Maslow’s hierarchy of needs

The theory has been extended from human behavior to economics, whereby marketplaces need to have
foundational needs met before demand for higher needs can be pursued. For example, a third world economy focuses on the physiological and safety needs first – basic human survival. Until this can be resolved, whereby people have the water, food and shelter they need, higher level needs and the ability to have a consumer marketplace is not priority. For first world countries, the lower needs are viewed as commonplace commodities, while the focus moves towards meeting much higher end needs of careers, vacations, hobbies and spiritual fulfillment. As foundational needs are met and commoditized, the attention moves upwards towards higher order needs in order to achieve fulfillment.

Marketing Hierarchy of Needs
The Marketing Hierarchy of Needs™ represents a hierarchical view of marketing practices, services and investments. Each layer represents the next highest level of achievement, relying on a sound foundation in order to advance efficiently and effectively to the next level.


Alinean Marketing Hierarchy of Needs™

The Marketing Hierarchy of Needs consists of the following tiers:
  • Tier 1: Marketing Operations and Technology – the foundational element of people, process and technology to support the development and delivery of marketing programs, including lead capture and scoring, analytics, user experience, content management, account management, campaign management, data management, sales and channel enablement.
  • Tier 2: Content Marketing – development, customization and delivery of content to support marketing campaigns including white papers, case studies, executive assessments, calculators, product demos / trials, video, events / seminars and user communities / portals;
  • Tier 3: In-bound and Out-bound Marketing – the execution of multi-channel inbound and outbound marketing campaigns including direct mail, newsletters, e-mail, teleprospecting, social media, advertising, search, content syndication and public relations / analyst relations;
  • Tier 4: Marketing Intelligence – using the information collected from foundational levels, intelligence is applied to identify target segments / groups, align sales and marketing, measure campaign ROI, optimize the marketing investment portfolio and drive marketing strategies to achieve growth.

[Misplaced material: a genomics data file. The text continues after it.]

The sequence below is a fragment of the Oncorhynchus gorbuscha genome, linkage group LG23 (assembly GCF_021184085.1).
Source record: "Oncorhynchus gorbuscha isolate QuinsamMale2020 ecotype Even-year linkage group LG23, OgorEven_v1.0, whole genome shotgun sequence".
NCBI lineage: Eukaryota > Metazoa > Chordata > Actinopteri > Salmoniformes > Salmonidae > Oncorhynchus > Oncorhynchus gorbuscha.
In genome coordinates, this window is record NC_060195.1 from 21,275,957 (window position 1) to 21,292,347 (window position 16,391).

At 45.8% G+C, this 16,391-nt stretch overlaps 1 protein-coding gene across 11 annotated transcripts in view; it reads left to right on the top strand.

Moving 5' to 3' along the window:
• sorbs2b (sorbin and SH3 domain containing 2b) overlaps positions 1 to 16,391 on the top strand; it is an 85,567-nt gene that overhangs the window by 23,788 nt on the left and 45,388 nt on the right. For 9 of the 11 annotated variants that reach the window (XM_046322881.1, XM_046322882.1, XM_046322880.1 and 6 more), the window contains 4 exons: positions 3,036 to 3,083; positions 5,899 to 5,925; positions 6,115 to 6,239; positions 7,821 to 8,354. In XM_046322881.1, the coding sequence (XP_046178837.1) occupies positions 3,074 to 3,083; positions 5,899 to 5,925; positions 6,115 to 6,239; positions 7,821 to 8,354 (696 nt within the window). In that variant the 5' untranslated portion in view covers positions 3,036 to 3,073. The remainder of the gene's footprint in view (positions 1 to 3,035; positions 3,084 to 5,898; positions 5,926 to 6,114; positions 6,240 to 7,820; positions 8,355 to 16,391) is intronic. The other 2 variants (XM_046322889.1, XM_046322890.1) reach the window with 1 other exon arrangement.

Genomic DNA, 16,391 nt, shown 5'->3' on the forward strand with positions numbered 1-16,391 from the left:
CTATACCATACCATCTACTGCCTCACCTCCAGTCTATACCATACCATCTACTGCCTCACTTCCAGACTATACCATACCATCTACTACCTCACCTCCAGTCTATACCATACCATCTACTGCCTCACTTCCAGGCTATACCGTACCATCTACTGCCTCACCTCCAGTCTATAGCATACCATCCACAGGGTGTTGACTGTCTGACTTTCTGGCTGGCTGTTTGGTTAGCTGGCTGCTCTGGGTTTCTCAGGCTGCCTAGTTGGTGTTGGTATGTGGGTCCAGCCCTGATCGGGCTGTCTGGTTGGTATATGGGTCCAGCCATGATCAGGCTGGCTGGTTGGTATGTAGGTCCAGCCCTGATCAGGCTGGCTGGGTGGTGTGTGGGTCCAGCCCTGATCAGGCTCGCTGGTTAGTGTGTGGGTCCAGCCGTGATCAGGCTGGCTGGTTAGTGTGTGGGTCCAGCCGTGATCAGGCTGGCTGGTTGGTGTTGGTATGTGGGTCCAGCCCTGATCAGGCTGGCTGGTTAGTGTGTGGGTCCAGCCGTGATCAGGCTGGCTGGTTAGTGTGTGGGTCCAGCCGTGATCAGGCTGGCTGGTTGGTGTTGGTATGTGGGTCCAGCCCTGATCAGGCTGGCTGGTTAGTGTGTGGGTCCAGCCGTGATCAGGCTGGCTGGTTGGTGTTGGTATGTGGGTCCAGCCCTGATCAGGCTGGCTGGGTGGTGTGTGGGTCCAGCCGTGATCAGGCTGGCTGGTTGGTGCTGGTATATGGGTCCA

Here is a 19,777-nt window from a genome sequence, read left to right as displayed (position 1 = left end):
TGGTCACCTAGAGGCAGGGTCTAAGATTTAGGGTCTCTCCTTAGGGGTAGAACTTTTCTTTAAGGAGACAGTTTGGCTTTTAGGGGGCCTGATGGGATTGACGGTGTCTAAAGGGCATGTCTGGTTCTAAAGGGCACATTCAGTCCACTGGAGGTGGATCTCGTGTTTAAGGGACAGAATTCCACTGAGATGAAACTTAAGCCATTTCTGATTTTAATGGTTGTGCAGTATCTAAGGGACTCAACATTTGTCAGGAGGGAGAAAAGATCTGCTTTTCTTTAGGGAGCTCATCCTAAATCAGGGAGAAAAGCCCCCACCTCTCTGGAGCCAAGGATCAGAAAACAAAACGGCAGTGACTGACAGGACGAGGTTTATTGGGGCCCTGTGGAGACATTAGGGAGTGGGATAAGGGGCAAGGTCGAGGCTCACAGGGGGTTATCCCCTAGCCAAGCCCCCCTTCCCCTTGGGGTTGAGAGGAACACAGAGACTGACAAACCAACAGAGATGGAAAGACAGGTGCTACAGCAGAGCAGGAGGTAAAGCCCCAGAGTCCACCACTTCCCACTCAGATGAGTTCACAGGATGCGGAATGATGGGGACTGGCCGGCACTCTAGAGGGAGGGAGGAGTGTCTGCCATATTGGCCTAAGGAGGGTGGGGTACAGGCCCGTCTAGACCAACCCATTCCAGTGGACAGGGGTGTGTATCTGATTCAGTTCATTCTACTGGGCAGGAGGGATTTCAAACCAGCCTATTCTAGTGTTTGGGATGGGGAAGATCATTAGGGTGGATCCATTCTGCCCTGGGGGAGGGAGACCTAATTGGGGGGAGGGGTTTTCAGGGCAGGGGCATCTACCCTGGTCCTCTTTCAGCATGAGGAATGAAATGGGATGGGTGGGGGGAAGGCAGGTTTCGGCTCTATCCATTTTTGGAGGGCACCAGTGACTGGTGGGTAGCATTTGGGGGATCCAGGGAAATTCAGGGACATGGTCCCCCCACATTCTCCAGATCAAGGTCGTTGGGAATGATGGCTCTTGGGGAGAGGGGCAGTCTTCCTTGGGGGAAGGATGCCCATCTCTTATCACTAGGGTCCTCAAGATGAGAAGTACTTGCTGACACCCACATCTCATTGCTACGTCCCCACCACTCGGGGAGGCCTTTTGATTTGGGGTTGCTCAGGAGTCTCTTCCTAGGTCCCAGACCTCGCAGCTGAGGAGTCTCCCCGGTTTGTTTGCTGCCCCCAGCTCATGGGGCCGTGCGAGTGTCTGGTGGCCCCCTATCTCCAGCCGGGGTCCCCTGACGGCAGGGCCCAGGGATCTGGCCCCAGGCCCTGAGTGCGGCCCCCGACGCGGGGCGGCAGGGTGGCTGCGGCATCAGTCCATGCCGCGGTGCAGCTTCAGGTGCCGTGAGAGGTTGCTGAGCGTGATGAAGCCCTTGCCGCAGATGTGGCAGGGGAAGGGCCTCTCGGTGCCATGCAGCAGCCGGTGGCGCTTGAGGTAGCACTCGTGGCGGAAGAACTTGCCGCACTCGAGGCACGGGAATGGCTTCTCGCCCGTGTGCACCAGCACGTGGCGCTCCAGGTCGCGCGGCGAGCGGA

Tier 1: Marketing Operations and Technology
Marketing Operations and Technology forms the foundation for all other marketing services. A lack of foundational investment and best practices can cause other higher order investments to be less efficient and effective.
Marketing Operations and Technology consists of the following services:

  • Lead capture and scoring
  • Collecting and analyzing on-site analytics data
  • Optimizing creative “look-and-feel” (e.g., navigation, placement of content, imagery, etc.)
  • Content management
  • Account management
  • Campaign management
  • Data management
  • Sales enablement (publication, awareness and training)
  • Channel sales enablement
Tier 2: Content Marketing
Campaigns rely on content to drive engagement with prospects. Without solid content as the foundation, in-bound and out-bound campaigns don’t have the tools to break through to overloaded, skeptical and frugal buyers.
According to Junta42, Content marketing is a marketing technique of creating and distributing relevant and valuable content to attract, acquire, and engage a clearly defined and understood target audience - with the objective of driving profitable customer action. Basically, content marketing is the art of communicating with your customers and prospects without selling. Instead of pitching your products or services, you are delivering information that makes your buyer more intelligent. The essence of this content strategy is the belief that if we, as businesses, deliver consistent, ongoing valuable information to buyers, they ultimately reward us with their business and loyalty.
Content Marketing consists of the following services, investments and assets:

  • Traditional white papers
  • Interactive white papers
  • Executive Assessment Tools
  • ROI Calculator
  • TCO Comparison Tool
  • Product Demos / Trials
  • Video
  • Podcasts
  • Case studies
  • Research / analyst reports
  • Live events / seminars
  • Online events / webinars
  • Communities / Portals
  • Interactive smart content - Delivery of content to match stage in buying lifecycle, and customization of content for industry, size, location, role